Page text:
For our industry member Énergir, which is active in the sustainable energy sector, precisely planning the length of connection and main-line work is a critical task, and any errors can drive up the cost of projects.
Margaux Flipo, who at the time was a business analytics student at HEC Montréal, did a four-month internship at Énergir, in partnership with Mitacs, a Canadian non-profit organization that operates this type of research placement, among others, to boost recruiting of highly trained graduates by private-sector players.
Margaux’s assignment, working in collaboration with the Énergir team and under the supervision of Erick Delage, professor in the Department of Decision Sciences at HEC Montréal and member of GERAD, was to develop a predictive tool that would make it easier to estimate the duration of work to build out a gas grid, and in turn improve the accuracy of planning schedules for that work.
She began by making site visits and developing a database using various sources of data gathered over a five-year span that up to then had been used for purely descriptive purposes. The thousands of pieces of data included schedules of work supervisors, the dimensions of areas of land crossed during work, indicators extracted from enterprise resource planning (ERP) software applications, as well as qualitative information.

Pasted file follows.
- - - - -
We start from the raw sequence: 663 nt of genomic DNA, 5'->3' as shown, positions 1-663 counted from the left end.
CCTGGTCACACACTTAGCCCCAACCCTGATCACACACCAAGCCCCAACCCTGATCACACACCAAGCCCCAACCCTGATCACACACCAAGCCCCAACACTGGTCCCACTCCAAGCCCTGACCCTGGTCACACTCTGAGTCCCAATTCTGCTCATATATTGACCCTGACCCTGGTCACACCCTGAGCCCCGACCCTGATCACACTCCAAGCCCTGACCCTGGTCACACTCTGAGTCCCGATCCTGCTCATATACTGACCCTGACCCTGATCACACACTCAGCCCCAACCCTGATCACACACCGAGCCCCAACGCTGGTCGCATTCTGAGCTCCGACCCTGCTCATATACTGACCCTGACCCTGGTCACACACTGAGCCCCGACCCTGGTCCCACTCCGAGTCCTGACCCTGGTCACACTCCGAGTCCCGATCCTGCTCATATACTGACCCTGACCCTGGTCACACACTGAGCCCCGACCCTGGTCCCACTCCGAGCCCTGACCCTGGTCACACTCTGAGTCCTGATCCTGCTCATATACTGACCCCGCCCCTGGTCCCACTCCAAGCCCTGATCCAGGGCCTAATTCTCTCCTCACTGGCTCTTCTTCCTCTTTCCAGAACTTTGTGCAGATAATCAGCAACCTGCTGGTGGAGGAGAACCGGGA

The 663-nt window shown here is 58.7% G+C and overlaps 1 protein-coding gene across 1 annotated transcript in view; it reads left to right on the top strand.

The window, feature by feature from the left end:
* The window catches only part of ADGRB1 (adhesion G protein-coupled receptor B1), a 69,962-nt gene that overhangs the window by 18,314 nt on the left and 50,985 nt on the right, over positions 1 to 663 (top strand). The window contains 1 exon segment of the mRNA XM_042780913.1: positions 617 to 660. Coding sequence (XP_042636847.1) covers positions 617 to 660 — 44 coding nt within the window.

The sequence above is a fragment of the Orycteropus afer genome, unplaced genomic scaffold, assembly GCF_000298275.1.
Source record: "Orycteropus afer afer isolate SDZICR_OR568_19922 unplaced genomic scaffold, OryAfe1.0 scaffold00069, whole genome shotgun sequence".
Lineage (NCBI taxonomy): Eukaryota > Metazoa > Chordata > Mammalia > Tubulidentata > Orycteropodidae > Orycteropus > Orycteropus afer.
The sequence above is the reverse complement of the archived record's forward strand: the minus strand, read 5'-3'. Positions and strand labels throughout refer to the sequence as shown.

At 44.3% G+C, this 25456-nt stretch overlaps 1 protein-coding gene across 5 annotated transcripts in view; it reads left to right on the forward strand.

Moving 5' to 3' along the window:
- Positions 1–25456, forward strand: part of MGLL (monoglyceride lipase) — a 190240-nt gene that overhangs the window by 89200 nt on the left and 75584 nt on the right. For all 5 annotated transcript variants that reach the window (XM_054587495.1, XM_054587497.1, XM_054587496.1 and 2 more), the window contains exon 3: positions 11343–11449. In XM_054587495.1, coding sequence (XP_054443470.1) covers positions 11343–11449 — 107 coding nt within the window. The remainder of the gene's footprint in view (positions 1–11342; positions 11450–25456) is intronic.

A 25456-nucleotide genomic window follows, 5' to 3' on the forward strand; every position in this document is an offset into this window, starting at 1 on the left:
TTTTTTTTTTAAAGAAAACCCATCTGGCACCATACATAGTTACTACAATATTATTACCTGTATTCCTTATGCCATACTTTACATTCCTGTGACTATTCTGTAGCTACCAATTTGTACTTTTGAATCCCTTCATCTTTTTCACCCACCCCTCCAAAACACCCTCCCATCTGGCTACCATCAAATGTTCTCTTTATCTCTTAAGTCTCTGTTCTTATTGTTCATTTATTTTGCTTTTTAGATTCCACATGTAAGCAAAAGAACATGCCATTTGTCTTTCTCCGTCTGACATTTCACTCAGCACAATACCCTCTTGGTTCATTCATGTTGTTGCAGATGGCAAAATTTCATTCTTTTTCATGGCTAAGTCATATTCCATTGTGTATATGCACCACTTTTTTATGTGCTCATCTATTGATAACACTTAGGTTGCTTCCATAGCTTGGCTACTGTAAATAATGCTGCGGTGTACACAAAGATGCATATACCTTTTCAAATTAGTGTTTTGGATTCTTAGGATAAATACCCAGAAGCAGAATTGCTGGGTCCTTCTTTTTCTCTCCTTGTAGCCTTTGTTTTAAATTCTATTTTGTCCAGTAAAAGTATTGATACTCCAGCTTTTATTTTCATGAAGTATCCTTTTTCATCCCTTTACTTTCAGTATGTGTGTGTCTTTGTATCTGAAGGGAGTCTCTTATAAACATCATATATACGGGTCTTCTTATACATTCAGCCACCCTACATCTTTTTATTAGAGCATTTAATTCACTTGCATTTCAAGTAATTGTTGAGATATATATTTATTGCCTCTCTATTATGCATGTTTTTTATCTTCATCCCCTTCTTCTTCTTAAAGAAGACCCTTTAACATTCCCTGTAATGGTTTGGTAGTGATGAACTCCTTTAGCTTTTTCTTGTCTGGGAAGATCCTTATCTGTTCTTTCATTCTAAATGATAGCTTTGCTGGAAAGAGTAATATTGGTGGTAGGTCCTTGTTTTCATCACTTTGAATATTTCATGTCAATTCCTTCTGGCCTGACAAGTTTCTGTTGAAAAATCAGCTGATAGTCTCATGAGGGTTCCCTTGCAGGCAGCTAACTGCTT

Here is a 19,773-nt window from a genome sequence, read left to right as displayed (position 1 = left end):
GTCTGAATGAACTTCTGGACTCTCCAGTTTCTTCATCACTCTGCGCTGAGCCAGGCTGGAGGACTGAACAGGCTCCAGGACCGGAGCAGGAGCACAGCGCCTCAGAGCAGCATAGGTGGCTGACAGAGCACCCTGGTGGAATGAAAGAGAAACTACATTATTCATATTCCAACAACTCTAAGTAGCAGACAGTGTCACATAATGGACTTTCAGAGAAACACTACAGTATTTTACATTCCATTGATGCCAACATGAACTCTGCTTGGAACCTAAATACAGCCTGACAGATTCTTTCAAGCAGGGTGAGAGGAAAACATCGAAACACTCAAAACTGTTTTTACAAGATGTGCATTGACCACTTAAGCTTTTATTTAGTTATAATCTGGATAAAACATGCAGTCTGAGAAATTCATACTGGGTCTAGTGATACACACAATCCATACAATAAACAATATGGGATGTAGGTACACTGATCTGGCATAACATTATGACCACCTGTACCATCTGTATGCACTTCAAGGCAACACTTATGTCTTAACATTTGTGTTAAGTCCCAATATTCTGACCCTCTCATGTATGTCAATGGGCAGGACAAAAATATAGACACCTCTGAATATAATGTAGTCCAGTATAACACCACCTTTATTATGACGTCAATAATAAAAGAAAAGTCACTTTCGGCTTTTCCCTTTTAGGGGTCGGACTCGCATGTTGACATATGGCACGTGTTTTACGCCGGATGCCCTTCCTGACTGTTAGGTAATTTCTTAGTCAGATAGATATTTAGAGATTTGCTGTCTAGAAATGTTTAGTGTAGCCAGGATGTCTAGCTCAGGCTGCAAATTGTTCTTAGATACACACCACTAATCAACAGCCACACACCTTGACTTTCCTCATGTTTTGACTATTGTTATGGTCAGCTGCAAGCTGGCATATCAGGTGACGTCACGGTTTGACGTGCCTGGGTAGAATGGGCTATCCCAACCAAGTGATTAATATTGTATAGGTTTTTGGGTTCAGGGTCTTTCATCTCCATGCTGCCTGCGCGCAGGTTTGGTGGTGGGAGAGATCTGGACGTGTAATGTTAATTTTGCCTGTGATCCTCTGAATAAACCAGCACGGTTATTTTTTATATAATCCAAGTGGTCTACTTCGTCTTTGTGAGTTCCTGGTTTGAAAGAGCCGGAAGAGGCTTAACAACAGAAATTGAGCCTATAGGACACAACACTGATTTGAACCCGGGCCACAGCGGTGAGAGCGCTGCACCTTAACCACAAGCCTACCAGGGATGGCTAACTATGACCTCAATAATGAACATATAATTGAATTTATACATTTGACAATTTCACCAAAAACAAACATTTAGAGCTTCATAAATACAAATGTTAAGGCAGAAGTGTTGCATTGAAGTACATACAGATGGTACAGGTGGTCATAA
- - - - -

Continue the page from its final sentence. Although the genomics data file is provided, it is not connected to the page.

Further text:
Next, she conducted trials with the following three methods so as to design an effective forecasting model for estimating work project durations:
- Multiple regression
- Support vector machine (SVM)
- Neural networks
The best models derived from each method were then tested on new samples for the purpose of assessing their actual performance, which proved to be virtually equivalent in each case.
This collaboration with IVADO and Mitacs led to development of a forecasting tool that will help improve our planning processes. Over the longer term, this more accurate estimation of gas grid buildout times should drive greater efficiency across the entire process and eventually lead to lower construction costs.”
Éric Hurtubise, Contract Administration Advisor, Énergir
Lastly, so-called determinist and robust models, each of which had limitations and advantages, were used to perform planning of 19 work sites chosen in the analysis, based on the forecast durations. The robust model turned out to be more representative of real-world conditions, and therefore is likely to enable better management of time-delay risk, which can then be used to optimize upstream allocation of projects among the various teams supervising the work.
Contract Administration Advisor, Énergir